Supporting carers in the workforce contributes to better financial stability for the carer and improved productivity for the employer, writes Helen Walker, chief executive of Carers UK, and the voluntary sector should be leading the way
Juggling work and caring unpaid for a loved one who is older, disabled or seriously ill can be a challenging balancing act – it’s a lot to handle but many of us do it, particularly those in their 40s and 50s. Research published by Carers UK this month shows almost five million people in the UK are juggling work and caring responsibilities – that’s one in seven of the workforce and disproportionately more women than men. In fact, one third more women than men have given up work to provide care unpaid, equating to 1.6 million women.
With our ageing population and the need to work for longer, support for carers in the workplace is becoming an increasingly important issue for employers. Supporting carers contributes to better financial stability for the carer and improved productivity for the employer.
The financial impact of caring can be drastic if the stress of juggling caring responsibilities with work becomes too much. Employees caring alongside work may miss out if they feel reluctant to accept a promotion or pick up extra hours because of their concerns about managing more alongside caring. Some choose to reduce their hours, meaning their income is limited to what they can manage. Others, as our report showed, have to quit their job to care for their loved one – sometimes entering serious financial hardship – as they feel there is no alternative, which presumably in many cases means there was no support at work. We know that a staggering 600 people give up work every day to care, taking with them talent and sometimes years of experience.
So why should the voluntary sector be leading the way in supporting carers in the workplace? Women make up about two-thirds of the voluntary sector workforce (65%) meaning if more women are leaving work to care then, put simply, it’s in our interests to care for the carers. We need to keep the skills and knowledge in our organisations and we don’t need the additional recruitment and training costs of replacing people who, if we provided a flexible working environment, the right benefits and paid and unpaid care leave, we could keep throughout and beyond their caring journey.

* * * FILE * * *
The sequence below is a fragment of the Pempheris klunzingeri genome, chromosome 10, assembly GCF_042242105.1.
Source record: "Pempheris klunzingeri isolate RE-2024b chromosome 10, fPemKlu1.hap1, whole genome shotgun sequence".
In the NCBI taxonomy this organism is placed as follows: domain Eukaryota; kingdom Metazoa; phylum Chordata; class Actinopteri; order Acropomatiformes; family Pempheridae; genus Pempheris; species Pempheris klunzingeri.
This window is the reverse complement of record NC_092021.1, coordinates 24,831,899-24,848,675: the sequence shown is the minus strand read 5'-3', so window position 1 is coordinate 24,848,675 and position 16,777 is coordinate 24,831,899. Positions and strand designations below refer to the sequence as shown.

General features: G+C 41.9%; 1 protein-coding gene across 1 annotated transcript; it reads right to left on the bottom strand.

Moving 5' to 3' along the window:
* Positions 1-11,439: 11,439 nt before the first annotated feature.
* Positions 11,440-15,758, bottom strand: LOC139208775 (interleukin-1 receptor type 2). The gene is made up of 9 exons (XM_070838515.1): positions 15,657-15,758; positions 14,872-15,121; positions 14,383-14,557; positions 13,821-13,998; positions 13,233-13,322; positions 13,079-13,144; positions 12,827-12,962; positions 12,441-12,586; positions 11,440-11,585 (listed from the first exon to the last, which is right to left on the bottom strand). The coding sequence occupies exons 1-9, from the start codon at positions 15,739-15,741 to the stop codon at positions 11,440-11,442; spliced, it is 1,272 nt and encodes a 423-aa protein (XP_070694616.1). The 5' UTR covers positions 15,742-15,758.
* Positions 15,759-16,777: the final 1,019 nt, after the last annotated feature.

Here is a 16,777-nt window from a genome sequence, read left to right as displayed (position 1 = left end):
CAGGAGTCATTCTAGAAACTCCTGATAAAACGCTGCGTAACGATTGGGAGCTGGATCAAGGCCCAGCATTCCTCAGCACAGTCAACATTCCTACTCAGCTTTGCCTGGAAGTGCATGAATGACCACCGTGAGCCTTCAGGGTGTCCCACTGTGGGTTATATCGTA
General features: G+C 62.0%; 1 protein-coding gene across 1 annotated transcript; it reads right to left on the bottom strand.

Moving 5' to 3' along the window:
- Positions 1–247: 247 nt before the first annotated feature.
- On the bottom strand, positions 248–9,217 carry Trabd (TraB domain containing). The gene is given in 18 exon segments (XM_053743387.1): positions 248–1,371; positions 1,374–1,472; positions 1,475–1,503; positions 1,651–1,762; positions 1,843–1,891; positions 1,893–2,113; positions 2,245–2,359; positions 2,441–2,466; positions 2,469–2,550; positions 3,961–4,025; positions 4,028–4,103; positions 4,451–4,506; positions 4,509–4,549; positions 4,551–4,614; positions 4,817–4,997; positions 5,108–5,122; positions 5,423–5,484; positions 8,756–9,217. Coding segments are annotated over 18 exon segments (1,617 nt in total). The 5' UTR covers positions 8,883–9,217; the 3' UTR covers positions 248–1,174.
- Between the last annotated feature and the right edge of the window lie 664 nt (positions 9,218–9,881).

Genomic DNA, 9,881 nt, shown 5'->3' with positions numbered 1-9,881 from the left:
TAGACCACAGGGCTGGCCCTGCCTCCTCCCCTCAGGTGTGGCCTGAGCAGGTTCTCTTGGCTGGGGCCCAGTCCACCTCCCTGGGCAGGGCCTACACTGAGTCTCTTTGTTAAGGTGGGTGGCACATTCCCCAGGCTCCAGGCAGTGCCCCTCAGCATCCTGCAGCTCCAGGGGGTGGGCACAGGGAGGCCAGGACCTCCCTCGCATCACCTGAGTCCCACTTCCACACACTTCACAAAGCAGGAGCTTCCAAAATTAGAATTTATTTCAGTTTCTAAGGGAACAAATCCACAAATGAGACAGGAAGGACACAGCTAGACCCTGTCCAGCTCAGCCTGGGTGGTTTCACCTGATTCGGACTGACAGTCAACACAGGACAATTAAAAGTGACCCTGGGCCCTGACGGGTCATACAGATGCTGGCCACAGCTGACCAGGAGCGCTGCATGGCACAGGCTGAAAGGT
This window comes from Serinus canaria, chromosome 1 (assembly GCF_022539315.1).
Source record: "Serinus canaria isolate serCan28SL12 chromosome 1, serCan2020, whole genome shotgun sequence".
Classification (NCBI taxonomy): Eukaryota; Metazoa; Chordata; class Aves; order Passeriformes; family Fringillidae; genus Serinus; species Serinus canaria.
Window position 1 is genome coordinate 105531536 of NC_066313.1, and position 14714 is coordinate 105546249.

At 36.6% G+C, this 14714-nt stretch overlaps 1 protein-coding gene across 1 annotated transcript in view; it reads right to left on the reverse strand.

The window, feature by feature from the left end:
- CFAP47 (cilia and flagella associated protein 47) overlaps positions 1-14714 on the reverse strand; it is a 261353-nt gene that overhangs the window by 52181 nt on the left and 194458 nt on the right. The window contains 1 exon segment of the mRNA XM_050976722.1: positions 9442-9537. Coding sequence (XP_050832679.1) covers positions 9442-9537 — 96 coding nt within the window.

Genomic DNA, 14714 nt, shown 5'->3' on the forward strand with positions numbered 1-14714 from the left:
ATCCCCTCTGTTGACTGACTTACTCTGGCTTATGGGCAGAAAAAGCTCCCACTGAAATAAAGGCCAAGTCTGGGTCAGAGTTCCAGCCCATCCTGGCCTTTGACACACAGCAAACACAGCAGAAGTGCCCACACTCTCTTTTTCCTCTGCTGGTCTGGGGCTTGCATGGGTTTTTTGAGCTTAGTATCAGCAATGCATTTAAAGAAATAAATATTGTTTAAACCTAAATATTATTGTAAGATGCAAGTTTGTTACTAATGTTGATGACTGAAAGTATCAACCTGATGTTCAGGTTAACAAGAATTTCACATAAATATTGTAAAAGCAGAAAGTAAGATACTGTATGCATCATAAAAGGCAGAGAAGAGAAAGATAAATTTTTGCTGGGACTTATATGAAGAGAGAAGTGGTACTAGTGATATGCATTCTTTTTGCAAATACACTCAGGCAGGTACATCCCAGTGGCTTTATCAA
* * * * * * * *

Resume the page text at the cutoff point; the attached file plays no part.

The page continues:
Carers UK wants to see better workplace rights for carers. We are urging the government to introduce five to 10 days of paid care leave, as well as the option to request flexible working from day one of starting a job. There’s evidence for this in our own sector –when asked, employees rated a right to paid care leave more highly than private sector employees, with 85% feeling that it was either very or fairly important compared to 80% of all workers. As a sector we shouldn’t need the law to change to recognise and support carers by creating a carer friendly workplace: we should be leading by example.
Our sector is about helping and supporting those most in need and that should start with our own staff. It makes practical sense, financial sense and provides us with the opportunity of leading the way in overcoming one of the most rapidly growing challenges across our population that will touch most people at some point in their lives, often unexpectedly. We need to show leadership and not see it as an inconvenience. Caring will probably affect all of us on some scale in our lives. Maybe you are caring today and recognise the challenges that juggling work and care brings – but as with all good things in our sector we should not have to experience it personally to support, champion and yes empathise, because carers in our workplaces need our collective leadership.
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